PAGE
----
Before purchasing any new health insurance, talk to the wellness advisors to see if there are any discounts for healthy employees, wellness plans, and other incentives. Many insurance plans are helping to lower deductibles and premiums when employees take advantage of weight loss programs, gym memberships, and insurance sponsored wellness plans.
For example, most insurance companies have nutritionists on staff to help with weight loss, dieticians to help with diabetes and blood pressure control, pain management specialist to help people avoid painkillers and other opioids, and health coaches the help people feel better and be more active.
You should also help your employees to quit smoking, avoid recreational drugs, and reduce their alcohol intake. Because premiums are built upon risk factors, lowering the risk factors in your employees can help lower your overall insurance cost. Many people who smoke and abuse mind-altering substances, like alcohol, genuinely desire to get rid of their addiction but don’t have the support in place. By offering that support, you help your employees be healthier, more productive, and lower your insurance premiums.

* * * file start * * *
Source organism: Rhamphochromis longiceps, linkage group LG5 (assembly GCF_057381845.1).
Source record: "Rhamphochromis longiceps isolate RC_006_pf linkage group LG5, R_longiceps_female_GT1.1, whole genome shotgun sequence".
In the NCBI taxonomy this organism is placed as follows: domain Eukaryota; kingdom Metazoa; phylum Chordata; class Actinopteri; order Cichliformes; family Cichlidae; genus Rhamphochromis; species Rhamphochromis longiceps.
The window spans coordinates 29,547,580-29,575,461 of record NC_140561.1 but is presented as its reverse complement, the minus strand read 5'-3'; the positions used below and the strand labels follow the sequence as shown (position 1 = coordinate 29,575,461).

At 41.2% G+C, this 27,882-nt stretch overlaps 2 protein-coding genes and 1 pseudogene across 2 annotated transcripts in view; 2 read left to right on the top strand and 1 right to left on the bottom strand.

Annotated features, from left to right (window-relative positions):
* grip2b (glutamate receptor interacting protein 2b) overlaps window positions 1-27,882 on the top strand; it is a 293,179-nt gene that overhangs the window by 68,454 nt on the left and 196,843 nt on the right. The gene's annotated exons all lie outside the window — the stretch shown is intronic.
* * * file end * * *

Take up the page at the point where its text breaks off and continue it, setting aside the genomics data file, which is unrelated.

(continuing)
Some insurances offer discounts when you hold a health fair for your employees. Usually, local businesses and health offices will volunteer to set up a table and give out free information during these fairs (many come for the free lunch). It’s a chance to talk to potential new patients for these health businesses.
Telehealth & Remote Monitoring Services
Nearly all insurance companies now offer some form of telehealth or the ability for the insured party to contact a doctor via phone or video. Many doctors can diagnose, prescribe, and treat a patient without ever having to see them in person. These services usually are significantly reduced in price, often being less than a standard deductible.
These services are an especially important step in the treatment of chronic and lifestyle diseases. For example, heart disease requires frequent check-ups. Patients who can monitor their blood pressure and diet at home can use electronic links to automatically submit the information to the doctor. Medications can be adjusted as needed, and a wellness coach can be consulted virtually to help with lifestyle techniques. Patients who visit a doctor every three months can reduce this frequency to once a year.
Overall, patients have better and faster access to doctors and medicine via telehealth.
There are several other examples of how an employer will save in the book Health-Wealth, such as how to save money on prescriptions, choosing center-of-value hospitals, and much more.
Navigating Negative Feedback